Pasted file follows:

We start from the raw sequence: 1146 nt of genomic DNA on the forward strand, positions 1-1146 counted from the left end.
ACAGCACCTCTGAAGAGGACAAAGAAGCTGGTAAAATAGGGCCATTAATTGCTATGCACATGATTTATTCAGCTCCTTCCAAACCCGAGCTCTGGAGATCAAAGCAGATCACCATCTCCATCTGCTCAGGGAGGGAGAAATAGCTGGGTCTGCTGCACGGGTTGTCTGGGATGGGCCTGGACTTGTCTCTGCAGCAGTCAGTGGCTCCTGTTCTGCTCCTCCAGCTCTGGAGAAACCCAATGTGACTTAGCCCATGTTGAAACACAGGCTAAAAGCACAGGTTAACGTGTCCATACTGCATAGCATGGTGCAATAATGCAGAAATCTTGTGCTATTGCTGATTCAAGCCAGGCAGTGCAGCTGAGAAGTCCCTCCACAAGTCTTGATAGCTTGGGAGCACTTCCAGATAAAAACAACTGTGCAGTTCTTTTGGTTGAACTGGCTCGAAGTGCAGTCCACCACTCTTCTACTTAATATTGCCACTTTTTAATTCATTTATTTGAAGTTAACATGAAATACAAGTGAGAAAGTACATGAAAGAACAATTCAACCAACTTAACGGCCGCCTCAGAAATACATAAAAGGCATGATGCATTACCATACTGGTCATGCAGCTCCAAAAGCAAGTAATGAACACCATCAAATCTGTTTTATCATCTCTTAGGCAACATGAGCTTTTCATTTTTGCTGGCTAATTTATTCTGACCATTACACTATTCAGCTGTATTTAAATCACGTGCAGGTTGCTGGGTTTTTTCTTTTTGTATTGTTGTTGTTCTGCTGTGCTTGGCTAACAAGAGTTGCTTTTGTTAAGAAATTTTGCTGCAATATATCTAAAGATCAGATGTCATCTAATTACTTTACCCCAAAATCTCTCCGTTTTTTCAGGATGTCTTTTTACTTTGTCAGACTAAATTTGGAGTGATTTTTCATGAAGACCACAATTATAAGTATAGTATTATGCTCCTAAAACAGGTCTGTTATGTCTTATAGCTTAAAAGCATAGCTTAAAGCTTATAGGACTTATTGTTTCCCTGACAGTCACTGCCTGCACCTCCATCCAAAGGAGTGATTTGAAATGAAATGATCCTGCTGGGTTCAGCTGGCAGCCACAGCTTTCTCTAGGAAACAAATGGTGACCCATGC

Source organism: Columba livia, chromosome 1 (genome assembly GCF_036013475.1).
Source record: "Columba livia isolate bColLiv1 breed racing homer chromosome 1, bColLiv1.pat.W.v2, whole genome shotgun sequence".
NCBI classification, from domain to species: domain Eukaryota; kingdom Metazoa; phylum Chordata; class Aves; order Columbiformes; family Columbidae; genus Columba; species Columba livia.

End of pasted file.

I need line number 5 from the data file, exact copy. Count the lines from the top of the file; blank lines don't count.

NCBI classification, from domain to species: domain Eukaryota; kingdom Metazoa; phylum Chordata; class Aves; order Columbiformes; family Columbidae; genus Columba; species Columba livia.